In its post, entitled, "Hear, hear for dumpling diplomacy!" Foreign Policy Magazine weighs in on this crucial issue with its own whine:
And they’re [the Zagats] absolutely right. Let’s face it most of what America considers "Chinese" food SUCKS. It’s too sweet, too sticky, too oily, too heavy, and too bland. There are exceptions, of course. (Notably, my mom’s kitchen and the Chinatowns in New York, San Francisco, and LA.)
But take Washington, D.C., [please do!] for instance. I’ve been living in this city for nearly two years, and have yet to understand why it’s so hard to find a single decent Chinese restaurant in the nation’s capital.
Again, so true. I have always suspected PF Changs to be the leading cause of increasing sugar prices.
The Rose Cantine Blog is skeptical of the reasons given by the Zagats for the "abysmal state of Chinese food in the United States." According to its post, "Is 9/11 to blame for bad Chinese food," Thai, Vietnamese and Korean chefs are subject to the same restrictions and yet their food is good. The Rose Cantine, posits the following reasons for the difference:
1. Thai, Vietnamese and Korean restaurant owners are relatively new immigrants to the US and have not lost touch with the authentic recipes. Because US-born Chinese are no longer in touch with their homegrown cuisine, restaurant owners have to import Chinese chefs and the visa restrictions are making this impossible (Zagat theory).
2. The type of Chinese cuisine that got locked in was Cantonese which is relatively bland.
3. The Chinese who settled in the US and Europe cook differently when they make dishes for Western people than they do for themselves.
This posts makes me wonder though if what the Zagats are saying about Chinese food holds true for most Asian cuisines. I know very little about authentic Thai food, so though I love what get of it here in the United States, I am not qualified to compare it to the motherland. I have eaten great Vietnamese food in both the United States (particularly in California) and in Vietnam. I am generally not a big fan of Korean food (seeing as how I do not eat meat and I do not think food should be judged on how long it has been buried in some old auntie’s backyard), but every Korean in Seattle with whom I have discussed restaurants has told me there are no good Korean restaurants here.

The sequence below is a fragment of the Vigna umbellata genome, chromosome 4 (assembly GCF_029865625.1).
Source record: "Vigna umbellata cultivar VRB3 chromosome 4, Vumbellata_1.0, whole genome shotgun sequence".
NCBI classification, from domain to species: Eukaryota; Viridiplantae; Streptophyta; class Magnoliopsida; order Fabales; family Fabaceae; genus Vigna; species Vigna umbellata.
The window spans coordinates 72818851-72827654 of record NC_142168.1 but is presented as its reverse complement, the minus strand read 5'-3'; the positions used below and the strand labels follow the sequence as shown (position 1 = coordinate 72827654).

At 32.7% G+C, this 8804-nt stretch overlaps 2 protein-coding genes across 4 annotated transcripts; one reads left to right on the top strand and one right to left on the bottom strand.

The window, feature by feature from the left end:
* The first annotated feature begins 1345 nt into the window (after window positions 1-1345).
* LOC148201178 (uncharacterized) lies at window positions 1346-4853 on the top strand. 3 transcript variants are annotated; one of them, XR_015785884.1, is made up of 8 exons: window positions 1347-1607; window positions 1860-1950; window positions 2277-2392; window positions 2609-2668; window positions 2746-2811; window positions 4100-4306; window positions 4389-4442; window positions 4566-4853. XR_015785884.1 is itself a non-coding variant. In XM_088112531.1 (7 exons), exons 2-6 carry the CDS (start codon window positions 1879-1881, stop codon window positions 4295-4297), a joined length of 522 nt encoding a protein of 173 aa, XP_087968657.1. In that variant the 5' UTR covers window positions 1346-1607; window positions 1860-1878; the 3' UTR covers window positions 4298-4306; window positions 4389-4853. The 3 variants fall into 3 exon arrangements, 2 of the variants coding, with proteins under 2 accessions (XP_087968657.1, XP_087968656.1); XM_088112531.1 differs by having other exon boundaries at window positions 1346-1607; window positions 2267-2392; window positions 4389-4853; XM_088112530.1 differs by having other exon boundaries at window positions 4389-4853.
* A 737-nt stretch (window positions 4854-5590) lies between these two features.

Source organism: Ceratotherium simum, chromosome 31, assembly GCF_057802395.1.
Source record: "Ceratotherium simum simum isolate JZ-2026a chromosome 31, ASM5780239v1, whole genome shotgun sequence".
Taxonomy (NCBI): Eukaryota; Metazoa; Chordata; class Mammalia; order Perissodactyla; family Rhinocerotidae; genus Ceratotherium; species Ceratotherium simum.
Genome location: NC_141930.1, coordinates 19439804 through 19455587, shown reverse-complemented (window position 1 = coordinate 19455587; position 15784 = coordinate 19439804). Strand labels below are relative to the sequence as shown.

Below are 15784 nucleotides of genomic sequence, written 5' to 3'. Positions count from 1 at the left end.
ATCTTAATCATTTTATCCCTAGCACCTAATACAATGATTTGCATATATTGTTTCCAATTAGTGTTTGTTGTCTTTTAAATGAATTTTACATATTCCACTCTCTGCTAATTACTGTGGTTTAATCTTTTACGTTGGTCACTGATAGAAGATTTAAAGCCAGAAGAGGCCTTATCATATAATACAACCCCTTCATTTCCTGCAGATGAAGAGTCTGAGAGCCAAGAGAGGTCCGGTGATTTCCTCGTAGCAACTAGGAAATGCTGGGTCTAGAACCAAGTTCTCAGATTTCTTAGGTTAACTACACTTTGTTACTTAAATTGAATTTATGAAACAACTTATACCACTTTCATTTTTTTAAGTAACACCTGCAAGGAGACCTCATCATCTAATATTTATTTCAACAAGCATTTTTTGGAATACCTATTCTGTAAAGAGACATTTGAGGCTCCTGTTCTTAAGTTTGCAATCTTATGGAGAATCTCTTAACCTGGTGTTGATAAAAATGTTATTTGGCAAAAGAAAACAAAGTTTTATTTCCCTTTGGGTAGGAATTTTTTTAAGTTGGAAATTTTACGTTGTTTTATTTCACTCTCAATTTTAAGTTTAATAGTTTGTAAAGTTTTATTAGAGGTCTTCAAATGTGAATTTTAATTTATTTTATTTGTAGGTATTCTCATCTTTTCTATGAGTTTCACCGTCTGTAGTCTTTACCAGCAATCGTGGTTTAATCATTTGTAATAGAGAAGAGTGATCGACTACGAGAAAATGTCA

Daniel W. Drezner, in his post, "I want to believe the Zagats — I really do," is also skeptical of the Zagat explanation and he also posits three of his own:
1) Because China has a larger internal market, there is more innovation and competition at home, leading to more frequent innovations. Without a reliable transmission mechanism (i.e., migrating chefs), Chinese cuisine in China will improve at a faster rate than in the U.S.A.
2) Law of averages. There are 41,000 Chinese restaurants in the U.S., but only 9,000 Japanese restaurants. If quality is a function of quantity, then the average Chinese restaurant will simply be of poorer quality than other cuisines.
3) Innovation in a different direction. As this Washington Post story from last year suggests, American restaurants tend to innovate by using new cooking styles to present more traditional foods. Indeed, as the Zagats observe, this tendency is strongest in cuisines that have been here for a while — like Chinese. This roils devotees of "pure" national cuisine, but delights everyone else.
The Zagats end their article with this clarion call:
So, we welcome Chinese chefs to share their authentic cuisines with us. American palates, unlike those of previous generations, are ready for the real stuff.
To which, I would think we can all say, amen.